What began as the straightforward territorial claim and annexation of Crimea in 2014 has now become a protracted, multidimensional conflict between the Russian Federation and Ukraine. While the two countries continue to exchange economic, political, and physical blows, Ukraine has moved its fight for permanent independence into the sphere of religion.
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Monthly Archives: August 2019

FaceApp’s Russian Connection: Is it Actually Dangerous?

June 17, 2021 01:23 PM
FaceApp recently came back into vogue after going viral for the first time in 2017. FaceApp uses AI to alter a person’s face with various filters (Giancaspro). This time around, however, many people began to realize that FaceApp was collecting metadata on all of the pictures they were uploading to the app for image processing. One of the main concerns of the app was that there was evidence that the app did all image processing server-side, giving FaceApp access to copies of pictures uploaded to it. These concerns were further exacerbated when consumers found out that FaceApp was created by a Russian company owned by a previous executive of Yandex. The CEO of the FaceApp company assured the media that FaceApp does send data to Russia, and evidence suggests that this is true (Carman).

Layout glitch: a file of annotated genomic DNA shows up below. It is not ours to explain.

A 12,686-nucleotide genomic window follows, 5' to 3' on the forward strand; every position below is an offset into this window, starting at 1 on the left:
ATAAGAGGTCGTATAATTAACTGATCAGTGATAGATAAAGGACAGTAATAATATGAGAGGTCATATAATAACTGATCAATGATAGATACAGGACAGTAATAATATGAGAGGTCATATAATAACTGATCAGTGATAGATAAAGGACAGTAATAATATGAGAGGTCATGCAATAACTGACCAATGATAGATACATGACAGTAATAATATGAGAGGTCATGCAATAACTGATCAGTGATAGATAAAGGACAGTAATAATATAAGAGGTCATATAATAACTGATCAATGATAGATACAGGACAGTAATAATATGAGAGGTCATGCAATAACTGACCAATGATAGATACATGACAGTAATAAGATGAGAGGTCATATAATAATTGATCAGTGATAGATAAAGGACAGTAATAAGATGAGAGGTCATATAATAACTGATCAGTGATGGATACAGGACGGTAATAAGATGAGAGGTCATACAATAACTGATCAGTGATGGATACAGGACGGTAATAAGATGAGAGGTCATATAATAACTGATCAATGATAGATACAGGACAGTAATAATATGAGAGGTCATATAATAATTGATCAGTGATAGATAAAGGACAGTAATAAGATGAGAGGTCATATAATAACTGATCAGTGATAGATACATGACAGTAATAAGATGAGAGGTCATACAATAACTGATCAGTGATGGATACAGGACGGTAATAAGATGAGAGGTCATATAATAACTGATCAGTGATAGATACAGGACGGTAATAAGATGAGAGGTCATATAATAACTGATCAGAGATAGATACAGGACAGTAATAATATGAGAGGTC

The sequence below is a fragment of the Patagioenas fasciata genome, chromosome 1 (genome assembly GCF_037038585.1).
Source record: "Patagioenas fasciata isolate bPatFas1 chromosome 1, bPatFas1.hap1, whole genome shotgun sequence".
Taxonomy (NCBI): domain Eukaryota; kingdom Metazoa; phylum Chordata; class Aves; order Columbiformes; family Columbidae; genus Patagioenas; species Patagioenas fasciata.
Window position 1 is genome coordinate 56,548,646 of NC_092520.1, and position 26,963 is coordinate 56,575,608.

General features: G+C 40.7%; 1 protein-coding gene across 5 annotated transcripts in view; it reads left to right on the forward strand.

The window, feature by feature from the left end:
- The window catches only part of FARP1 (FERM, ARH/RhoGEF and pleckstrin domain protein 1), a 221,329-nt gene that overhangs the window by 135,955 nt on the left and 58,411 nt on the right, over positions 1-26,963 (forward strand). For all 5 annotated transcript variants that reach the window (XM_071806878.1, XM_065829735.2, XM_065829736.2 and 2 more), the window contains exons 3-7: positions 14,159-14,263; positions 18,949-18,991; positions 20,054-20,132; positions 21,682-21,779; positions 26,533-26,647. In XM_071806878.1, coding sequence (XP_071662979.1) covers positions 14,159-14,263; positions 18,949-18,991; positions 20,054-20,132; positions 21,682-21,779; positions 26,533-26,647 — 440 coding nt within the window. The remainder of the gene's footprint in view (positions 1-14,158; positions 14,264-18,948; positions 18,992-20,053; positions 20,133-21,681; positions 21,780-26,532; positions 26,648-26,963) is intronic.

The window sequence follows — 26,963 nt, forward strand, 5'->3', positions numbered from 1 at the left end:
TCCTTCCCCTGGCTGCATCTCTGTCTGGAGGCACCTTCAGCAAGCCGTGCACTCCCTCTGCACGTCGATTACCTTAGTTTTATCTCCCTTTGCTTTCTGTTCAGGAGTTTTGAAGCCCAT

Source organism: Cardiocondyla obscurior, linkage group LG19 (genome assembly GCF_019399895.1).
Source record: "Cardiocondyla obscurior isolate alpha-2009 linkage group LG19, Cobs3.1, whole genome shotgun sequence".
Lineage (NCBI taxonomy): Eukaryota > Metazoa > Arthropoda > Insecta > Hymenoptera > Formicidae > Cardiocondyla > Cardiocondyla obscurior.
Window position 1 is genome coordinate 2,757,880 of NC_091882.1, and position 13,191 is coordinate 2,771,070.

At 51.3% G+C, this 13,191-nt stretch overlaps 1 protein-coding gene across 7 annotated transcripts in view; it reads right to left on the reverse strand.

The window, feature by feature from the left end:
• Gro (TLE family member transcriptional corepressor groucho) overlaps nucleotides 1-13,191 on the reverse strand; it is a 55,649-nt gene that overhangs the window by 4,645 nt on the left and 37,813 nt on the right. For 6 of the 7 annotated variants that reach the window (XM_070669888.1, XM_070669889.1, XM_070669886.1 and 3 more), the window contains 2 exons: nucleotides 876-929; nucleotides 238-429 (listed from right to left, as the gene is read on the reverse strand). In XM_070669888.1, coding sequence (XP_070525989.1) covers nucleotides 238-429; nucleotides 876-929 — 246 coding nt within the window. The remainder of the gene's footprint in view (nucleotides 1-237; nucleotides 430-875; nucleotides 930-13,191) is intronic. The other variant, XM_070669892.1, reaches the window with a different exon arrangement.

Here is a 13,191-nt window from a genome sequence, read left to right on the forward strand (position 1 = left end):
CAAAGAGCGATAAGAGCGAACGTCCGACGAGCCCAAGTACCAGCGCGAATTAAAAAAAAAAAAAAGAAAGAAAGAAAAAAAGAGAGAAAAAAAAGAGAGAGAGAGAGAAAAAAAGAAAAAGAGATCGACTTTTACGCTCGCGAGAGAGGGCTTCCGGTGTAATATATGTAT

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Monthly Archives: June 2019

Serbia-Kosovo Relations: An Ethnic Dilemma

May 11, 2021 07:31 PM
Peace Prospects for Kosovo and Serbia: A Historical Context.
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Avoiding a second Falkland Islands conflict

April 23, 2021 09:49 AM